rr223ee's picture
From rr223ee rss RSS  subscribe Subscribe

Things You Should Know About Blacksmithing 

This is a very informative article about blacksmithing.

 

 
 
Tags:  blacksmith  blacksmithing 
Views:  27
Published:  March 08, 2012
 
0
download

Share plick with friends Share
save to favorite
Report Abuse Report Abuse
 
Related Plicks
More Relevant Information About Blacksmithing

More Relevant Information About Blacksmithing

From: rr223ee
Views: 38 Comments: 0
This is a very informative article about blacksmithing.
 
What You Don't Know About Blacksmithing

What You Don't Know About Blacksmithing

From: rr223ee
Views: 44 Comments: 0
This is a very informative article about blacksmithing.
 
An Informative Article About Blacksmithing

An Informative Article About Blacksmithing

From: rr223ee
Views: 51 Comments: 0
This is a very informative article about blacksmithing.
 
Top Tips And Other Information  Regarding  Blacksmithing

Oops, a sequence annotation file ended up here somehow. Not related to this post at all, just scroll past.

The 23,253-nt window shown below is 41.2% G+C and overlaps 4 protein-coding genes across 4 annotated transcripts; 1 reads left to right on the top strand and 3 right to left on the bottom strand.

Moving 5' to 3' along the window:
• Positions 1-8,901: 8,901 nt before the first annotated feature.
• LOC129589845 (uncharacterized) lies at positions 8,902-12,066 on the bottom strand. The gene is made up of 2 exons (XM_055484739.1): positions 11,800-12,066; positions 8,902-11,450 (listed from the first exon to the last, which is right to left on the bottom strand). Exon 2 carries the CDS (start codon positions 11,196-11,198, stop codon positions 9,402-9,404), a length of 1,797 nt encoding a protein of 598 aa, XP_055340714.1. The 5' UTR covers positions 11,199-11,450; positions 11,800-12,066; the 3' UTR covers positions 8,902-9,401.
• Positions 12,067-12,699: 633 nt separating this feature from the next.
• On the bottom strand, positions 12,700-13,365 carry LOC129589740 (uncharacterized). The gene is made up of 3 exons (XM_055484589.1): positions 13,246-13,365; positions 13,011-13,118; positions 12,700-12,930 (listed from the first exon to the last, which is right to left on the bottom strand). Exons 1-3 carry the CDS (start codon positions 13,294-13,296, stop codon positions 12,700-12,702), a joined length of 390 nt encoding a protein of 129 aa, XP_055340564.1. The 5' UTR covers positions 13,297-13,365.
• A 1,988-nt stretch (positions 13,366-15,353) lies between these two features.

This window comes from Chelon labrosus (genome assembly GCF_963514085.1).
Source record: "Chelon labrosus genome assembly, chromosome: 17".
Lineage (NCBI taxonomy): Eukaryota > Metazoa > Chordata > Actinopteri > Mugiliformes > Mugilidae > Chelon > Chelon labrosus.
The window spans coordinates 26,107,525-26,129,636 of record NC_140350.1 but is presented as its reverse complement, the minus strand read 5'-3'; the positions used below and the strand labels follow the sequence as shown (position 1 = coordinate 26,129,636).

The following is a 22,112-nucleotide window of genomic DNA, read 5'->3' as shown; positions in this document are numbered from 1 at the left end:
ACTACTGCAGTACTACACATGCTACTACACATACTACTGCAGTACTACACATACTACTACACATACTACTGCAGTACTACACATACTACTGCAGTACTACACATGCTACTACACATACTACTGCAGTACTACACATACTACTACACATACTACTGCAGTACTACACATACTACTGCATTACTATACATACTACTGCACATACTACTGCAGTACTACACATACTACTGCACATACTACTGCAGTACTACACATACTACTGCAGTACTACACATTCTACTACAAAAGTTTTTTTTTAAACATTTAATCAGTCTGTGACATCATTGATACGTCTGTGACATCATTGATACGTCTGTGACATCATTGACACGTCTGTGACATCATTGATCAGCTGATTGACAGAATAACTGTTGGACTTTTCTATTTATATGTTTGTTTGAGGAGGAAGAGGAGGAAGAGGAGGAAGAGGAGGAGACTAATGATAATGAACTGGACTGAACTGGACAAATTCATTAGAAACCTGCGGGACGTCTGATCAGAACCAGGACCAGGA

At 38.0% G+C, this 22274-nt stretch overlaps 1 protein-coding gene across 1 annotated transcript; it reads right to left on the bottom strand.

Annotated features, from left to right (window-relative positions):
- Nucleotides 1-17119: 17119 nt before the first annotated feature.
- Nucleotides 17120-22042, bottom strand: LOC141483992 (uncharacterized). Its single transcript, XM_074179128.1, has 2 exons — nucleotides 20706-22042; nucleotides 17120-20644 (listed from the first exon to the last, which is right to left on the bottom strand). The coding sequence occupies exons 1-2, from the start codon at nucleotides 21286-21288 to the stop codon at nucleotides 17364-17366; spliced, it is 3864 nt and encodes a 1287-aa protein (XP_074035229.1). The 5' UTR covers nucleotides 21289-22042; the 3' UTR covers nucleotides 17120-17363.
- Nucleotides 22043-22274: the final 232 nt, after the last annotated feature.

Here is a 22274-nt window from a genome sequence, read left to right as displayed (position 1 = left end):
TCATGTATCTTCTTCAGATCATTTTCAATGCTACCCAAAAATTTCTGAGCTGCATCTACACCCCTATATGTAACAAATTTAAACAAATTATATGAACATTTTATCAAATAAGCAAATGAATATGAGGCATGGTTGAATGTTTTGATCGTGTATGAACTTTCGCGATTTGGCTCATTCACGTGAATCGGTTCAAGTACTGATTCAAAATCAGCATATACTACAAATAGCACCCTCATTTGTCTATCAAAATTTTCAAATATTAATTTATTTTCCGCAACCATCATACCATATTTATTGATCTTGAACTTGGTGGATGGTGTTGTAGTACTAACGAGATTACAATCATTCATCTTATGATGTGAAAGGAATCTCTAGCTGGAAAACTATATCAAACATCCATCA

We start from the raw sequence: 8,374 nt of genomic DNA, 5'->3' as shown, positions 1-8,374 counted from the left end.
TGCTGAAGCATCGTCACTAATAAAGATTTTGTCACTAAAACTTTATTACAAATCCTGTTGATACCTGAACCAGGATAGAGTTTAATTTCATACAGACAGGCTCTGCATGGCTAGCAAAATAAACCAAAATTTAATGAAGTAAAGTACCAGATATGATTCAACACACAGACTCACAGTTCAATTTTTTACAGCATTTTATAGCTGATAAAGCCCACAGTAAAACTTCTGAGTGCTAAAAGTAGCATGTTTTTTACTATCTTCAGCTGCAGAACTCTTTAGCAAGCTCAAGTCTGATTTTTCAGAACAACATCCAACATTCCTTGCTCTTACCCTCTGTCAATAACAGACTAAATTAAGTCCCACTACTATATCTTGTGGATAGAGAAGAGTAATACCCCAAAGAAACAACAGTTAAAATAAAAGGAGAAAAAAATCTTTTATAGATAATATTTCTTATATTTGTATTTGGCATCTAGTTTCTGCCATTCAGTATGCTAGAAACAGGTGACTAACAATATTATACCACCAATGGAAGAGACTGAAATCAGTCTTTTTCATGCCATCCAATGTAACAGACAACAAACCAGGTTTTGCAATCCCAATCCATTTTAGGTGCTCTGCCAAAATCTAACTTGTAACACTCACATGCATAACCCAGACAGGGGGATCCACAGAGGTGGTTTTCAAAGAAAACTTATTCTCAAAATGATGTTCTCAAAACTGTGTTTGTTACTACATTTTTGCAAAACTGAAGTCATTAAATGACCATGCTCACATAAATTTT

Top Tips And Other Information Regarding Blacksmithing

From: rr223ee
Views: 59 Comments: 0
This is a very informative article about blacksmithing.
 
Here's What I Know About Blacksmithing

Here's What I Know About Blacksmithing

From: rr223ee
Views: 36 Comments: 0
This is a very informative article about blacksmithing.
 
The Truth About Blacksmithing

The Truth About Blacksmithing

From: rr223ee
Views: 39 Comments: 0
This is a very informative article about blacksmithing.
 
The Truth About Blacksmithing That You May Have Missed

The Truth About Blacksmithing That You May Have Missed

From: rr223ee
Views: 47 Comments: 0
This is a very informative article about blacksmithing.
 
See all 
 
More from this user
Details About Aeromodeling

Details About Aeromodeling

From: rr223ee
Views: 498
Comments: 0

More Relevant Information About Bird Watching

More Relevant Information About Bird Watching

From: rr223ee
Views: 709
Comments: 0

Detailed Info About Mexican Food

Detailed Info About Mexican Food

From: rr223ee
Views: 1135
Comments: 0

Pertinent Information About Acupuncture

Pertinent Information About Acupuncture

From: rr223ee
Views: 489
Comments: 0

Some More  Information About  Acupuncture

Some More Information About Acupuncture

From: rr223ee
Views: 405
Comments: 0

The Truth About Airbrush Art

The Truth About Airbrush Art

From: rr223ee
Views: 425
Comments: 0

See all 
 
 
 URL:          AddThis Social Bookmark Button
Embed Thin Player: (fits in most blogs)
Embed Full Player :
 
 

Name

Email (will NOT be shown to other users)

 

 
 
Comments: (watch)
 
 
Notes: